There are two camps in the Christian realm when it comes to wealth (and of course, many who fall between the two). In one camp you have the ascetics who say that wealth is evil. If you are a Christian, you should not have any wealth, but rather you should give it all away. If asked whether Jesus would have owned a Hummer, they would say, "Absolutely not." In the other camp we have the hedonists who say that wealth is a sign of God's favor. If you don't have wealth, then God must not be pleased with you. They say that God wants us to have a good time, to enjoy what this world has to offer (eat drink and be merry!). If you asked them whether Jesus would have owned a Hummer, they would say, "Yes! He would have had 2 or 3!" Now both of these camps can pull out many Bible verses that support their position, so how can you tell who's right? Well, one thing that they both have in common is that they both focus on wealth itself. To one group wealth is an inherently bad thing. Whereas the other group thinks that wealth is inherently good. Either way, they are both focusing on the object (not the person).
I'm inclined to think that wealth is neither inherently good nor bad. I think that it is something that has the potential to lead to both good and bad things. Chris put it this way: God's approval (or disapproval) of wealth is essentially located in the heart of the holder. There are two equations:
Wealth + GRACE = Generosity
Wealth + SELFISHNESS = Greed
Wealth + SELFISHNESS = Greed
God delights in our generosity, but he is deeply angered by our greed. Both circumstances involve wealth, but the two outcomes are very different. It's about where your heart is. If you begin to believe that the blessings in your life are yours, or that you brought them about by your own power, then you're in trouble. What we have we get from God. What we accomplish we do by his grace. So we should in turn live our lives with grace, remembering that what we have is not our own. If you begin to believe in any way that you deserve what you have, well then you've just crossed a dangerous line. The sermon talked about a passage from Deuteronomy 8 where God promises to bless the Israelites who've been wandering in the desert for a long time, but He also warns them to remember who has blessed them. Wealth is not good, but it's not bad either. What we do with it, and how we work with what we have, is the important part. We need to ask ourselves, "Am I full of grace? Am I being generous?"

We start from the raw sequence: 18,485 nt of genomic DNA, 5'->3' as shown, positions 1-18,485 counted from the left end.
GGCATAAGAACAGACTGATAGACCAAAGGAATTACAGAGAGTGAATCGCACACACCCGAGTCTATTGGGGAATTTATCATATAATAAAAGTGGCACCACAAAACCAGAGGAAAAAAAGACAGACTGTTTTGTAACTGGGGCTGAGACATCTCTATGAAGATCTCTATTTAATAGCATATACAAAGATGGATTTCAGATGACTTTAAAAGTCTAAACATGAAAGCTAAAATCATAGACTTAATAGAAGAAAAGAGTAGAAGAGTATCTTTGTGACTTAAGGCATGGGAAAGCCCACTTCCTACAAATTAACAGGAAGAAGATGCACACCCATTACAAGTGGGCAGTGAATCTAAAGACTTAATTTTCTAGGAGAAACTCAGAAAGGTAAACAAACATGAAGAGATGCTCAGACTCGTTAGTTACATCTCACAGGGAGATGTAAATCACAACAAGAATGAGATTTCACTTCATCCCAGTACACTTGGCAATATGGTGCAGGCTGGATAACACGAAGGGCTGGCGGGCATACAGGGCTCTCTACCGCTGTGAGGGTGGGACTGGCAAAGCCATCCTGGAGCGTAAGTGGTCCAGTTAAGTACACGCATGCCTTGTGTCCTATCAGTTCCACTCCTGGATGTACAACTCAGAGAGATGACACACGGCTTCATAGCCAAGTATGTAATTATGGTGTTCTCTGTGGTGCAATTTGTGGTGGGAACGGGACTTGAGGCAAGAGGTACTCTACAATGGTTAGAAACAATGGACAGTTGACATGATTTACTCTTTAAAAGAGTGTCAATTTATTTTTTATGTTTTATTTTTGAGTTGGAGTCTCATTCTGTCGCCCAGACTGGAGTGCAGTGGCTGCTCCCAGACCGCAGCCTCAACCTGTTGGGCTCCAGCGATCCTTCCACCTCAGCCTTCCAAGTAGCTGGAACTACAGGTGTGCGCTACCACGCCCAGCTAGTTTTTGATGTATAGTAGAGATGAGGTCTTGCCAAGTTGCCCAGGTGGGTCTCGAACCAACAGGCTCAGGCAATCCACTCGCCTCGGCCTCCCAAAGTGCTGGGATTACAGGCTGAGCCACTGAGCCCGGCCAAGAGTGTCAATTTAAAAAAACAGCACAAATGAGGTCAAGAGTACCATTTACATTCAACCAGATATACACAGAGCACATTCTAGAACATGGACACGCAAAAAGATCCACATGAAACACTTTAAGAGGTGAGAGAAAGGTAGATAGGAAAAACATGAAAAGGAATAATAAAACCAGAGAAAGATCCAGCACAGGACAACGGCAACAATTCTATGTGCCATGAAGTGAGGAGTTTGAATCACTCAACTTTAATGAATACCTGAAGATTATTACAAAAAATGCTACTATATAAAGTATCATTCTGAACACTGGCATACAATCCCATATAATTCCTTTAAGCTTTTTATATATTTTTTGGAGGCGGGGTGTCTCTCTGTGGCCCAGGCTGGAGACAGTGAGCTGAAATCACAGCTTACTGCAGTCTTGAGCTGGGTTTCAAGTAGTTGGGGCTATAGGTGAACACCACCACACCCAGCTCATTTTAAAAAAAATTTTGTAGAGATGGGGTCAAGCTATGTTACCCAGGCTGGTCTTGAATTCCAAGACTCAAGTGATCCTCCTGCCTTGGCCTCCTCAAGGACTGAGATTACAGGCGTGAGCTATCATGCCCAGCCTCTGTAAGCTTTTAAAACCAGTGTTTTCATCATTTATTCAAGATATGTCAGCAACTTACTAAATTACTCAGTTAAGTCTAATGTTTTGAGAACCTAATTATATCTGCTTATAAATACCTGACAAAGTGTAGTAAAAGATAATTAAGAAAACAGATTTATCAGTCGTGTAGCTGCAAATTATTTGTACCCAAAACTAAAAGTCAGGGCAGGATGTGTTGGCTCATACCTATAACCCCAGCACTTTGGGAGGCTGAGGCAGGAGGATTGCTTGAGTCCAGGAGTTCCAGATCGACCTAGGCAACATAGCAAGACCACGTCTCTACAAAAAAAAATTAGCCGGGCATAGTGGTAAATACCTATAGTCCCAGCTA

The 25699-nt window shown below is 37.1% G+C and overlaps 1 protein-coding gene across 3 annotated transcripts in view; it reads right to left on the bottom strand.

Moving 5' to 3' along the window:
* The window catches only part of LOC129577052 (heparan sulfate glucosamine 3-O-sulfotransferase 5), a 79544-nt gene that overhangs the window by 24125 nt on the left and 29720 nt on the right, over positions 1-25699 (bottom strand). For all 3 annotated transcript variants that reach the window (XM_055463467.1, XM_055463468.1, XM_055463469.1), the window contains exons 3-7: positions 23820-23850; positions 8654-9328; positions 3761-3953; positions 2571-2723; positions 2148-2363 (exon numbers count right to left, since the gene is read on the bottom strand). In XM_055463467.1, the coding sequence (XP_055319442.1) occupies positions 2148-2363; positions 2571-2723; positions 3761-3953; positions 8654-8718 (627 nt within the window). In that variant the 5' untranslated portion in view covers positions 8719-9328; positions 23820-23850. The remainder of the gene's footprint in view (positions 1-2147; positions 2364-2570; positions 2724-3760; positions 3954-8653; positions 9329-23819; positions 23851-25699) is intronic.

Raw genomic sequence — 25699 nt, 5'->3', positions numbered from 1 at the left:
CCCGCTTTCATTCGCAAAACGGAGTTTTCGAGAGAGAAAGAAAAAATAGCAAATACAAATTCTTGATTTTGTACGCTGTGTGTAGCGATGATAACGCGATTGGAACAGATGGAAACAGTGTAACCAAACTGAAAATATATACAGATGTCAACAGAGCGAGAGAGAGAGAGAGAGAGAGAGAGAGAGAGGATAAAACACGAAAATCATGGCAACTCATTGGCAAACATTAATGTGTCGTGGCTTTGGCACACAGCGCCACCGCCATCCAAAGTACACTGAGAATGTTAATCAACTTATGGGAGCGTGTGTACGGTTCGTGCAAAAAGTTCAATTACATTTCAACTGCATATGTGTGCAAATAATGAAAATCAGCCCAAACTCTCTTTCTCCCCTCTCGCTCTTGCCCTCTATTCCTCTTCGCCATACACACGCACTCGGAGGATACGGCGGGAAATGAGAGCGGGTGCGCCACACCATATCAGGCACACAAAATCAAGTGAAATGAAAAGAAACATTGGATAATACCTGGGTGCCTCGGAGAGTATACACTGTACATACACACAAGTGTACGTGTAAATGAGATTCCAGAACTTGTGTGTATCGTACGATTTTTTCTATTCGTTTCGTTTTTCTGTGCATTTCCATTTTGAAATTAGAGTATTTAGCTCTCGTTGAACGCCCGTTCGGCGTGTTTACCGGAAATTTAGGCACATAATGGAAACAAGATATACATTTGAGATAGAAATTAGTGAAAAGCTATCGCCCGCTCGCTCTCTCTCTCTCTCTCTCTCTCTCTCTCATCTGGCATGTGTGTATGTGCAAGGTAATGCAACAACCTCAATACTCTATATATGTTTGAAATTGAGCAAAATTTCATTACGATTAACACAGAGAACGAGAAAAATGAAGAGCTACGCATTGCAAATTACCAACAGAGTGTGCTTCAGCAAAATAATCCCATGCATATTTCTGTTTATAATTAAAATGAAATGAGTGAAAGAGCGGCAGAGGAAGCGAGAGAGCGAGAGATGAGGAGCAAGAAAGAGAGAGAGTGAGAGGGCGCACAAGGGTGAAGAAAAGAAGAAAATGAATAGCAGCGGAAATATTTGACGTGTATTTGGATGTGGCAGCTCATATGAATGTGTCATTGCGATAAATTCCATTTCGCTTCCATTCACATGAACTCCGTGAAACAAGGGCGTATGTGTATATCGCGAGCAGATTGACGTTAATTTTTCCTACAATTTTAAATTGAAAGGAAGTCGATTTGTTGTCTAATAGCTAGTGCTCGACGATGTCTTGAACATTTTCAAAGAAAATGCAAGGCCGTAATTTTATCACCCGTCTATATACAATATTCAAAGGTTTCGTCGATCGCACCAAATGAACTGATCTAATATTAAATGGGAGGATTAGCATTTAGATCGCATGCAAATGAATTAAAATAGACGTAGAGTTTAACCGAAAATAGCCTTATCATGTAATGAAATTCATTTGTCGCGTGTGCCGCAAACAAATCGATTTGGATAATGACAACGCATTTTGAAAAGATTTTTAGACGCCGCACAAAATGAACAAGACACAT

So I guess all of this was just my roundabout way of saying that we should be mindful of our blessings, and that we should handle our blessings with grace. We have an obligation to recognize what we've been given, and we have a further obligation to be graceful stewards of those gifts. Regardless of whether the Joneses have a better car than you do, you are blessed. Now what will you do with those blessings? There was a great example of a man (a prosperous radiologist) who's goal was to end his life with nothing. No moths and rust and thieves and such for him. Is that our goal too? That goal has never even occurred to me, and I'm ashamed to admit that my first reaction was that he was being rather irresponsible. So you can imagine how far I still have to go...
(an endnote: I'm sorry for sounding so preachy, but sometimes things must be said. I'm preaching mostly to me, because I'm the worst offender. But, if this resonates with you as well, well then that's probably for the best)